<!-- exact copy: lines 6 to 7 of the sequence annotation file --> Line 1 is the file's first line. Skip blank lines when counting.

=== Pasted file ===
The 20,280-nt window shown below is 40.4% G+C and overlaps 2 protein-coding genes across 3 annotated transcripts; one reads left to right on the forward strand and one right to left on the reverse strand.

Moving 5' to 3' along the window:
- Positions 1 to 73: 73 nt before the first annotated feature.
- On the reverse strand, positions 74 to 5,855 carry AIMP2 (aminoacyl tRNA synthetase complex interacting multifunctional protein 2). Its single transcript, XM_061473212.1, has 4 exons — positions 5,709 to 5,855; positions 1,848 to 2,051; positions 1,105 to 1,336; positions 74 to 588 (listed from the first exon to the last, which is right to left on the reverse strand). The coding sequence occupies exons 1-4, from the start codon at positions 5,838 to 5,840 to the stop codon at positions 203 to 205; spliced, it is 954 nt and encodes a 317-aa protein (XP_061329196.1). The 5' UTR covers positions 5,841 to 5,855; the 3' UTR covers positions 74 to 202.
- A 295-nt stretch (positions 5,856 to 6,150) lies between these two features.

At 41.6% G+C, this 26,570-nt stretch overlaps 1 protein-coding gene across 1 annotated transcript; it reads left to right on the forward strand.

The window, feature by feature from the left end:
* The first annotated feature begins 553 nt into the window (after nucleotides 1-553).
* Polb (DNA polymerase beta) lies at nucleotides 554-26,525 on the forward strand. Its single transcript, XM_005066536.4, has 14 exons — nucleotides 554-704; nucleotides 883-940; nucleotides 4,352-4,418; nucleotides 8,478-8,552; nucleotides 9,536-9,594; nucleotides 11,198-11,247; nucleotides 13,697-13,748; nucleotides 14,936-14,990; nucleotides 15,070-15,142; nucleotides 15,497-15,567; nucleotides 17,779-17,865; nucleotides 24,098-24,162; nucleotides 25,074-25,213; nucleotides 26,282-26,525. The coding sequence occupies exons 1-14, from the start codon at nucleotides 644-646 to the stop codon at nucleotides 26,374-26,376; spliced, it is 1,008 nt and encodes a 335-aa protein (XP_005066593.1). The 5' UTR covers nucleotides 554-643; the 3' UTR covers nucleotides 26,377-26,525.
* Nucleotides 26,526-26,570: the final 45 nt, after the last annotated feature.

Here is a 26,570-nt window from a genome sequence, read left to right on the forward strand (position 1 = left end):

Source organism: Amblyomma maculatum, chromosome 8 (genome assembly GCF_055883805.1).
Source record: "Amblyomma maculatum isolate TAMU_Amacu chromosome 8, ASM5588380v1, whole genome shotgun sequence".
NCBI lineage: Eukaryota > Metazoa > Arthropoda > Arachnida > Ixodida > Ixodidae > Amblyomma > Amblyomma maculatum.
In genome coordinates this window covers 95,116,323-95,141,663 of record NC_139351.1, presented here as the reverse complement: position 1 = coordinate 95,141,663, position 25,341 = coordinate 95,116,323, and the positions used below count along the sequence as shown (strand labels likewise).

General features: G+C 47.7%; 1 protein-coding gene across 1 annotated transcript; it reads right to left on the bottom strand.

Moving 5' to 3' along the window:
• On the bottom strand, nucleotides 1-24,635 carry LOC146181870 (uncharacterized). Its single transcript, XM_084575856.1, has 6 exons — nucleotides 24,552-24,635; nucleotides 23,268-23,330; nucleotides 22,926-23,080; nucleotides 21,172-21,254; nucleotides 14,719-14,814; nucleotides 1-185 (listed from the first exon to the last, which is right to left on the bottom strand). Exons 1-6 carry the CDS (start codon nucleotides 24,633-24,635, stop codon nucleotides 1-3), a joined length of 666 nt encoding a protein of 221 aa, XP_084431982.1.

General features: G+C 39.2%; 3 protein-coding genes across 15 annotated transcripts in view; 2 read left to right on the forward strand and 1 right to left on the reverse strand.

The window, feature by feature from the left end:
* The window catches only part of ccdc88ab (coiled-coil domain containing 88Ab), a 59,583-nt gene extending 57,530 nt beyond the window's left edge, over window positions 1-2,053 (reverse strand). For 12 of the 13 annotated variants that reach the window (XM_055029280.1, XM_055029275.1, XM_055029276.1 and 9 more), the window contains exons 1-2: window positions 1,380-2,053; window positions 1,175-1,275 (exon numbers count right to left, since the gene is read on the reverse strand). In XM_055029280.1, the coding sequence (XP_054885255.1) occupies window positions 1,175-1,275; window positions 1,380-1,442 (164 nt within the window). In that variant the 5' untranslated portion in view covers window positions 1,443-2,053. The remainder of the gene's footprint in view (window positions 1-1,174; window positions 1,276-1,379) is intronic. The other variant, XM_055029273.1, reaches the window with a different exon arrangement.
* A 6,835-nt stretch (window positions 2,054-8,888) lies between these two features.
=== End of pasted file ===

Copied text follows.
At 41.6% G+C, this 26,570-nt stretch overlaps 1 protein-coding gene across 1 annotated transcript; it reads left to right on the forward strand.

The window, feature by feature from the left end: